The legendarily influential math-rock group Slint has announced plans to re-release their seminal 1991 album, Spiderland, on tinfoil sheet phonograph cylinders.
The format, pioneered by Thomas Edison in 1877, was ultimately replaced by gramophone records, digital downloads, and every other way of enjoying recorded music.
Slint’s label, Touch and Go Records, announced that it would stop producing new releases in 2009. Founder Corey Rusk said in a statement, “Downloading led to the beginning of the end for Touch and Go, but we feel that phonographs will appeal to the huge amount of audiophiles who care deeply about the sonic textures of our catalog of Scratch Acid, Rapeman, and Butthole Surfers albums. This could change everything.”
Rusk continued, “While some of our audience may have only listened to us in college, only to get too busy with jobs and multiple children to keep up with music, certain classics — like Spiderland — can always be re-exploited in previously unexploited formats.”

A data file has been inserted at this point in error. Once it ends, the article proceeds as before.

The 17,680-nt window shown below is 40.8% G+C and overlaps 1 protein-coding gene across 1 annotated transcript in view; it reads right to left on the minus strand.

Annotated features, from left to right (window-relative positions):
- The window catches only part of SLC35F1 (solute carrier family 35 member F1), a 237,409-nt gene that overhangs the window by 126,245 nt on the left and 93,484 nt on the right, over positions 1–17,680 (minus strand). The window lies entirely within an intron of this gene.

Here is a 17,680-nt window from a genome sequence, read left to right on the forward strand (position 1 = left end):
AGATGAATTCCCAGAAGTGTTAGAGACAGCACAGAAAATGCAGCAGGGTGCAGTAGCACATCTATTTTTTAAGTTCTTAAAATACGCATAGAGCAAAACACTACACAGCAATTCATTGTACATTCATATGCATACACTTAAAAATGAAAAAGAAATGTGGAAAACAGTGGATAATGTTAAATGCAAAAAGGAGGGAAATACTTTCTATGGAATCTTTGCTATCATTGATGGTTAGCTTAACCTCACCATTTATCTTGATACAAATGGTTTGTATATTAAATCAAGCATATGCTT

This will enable new generations of cool kids to “discover” the music of Slint while disparaging the original fans from 1991, calling them “lame sell-outs” for being old and having mortgages.
“The phonographs are not expected to fully capture Slint’s well-known use of dynamics,” said some chubby Pitchfork.com commentor, “but it is not a format the major corporations want you to buy, and therefore it is superior.”
Aaron Shoemaker, an apprentice at the Magnetic Tape Recorder Co., told LEO, “It makes sense to me. Vinyl has made a comeback, so why shouldn’t the original, 19th century first attempt come back as well? It sounds so much warmer than downloading, though it breaks much, much more easily, so no playing with the phonograph when you’re wasted at 3 in the morning!”
*This story is part of LEO’s Fake Issue.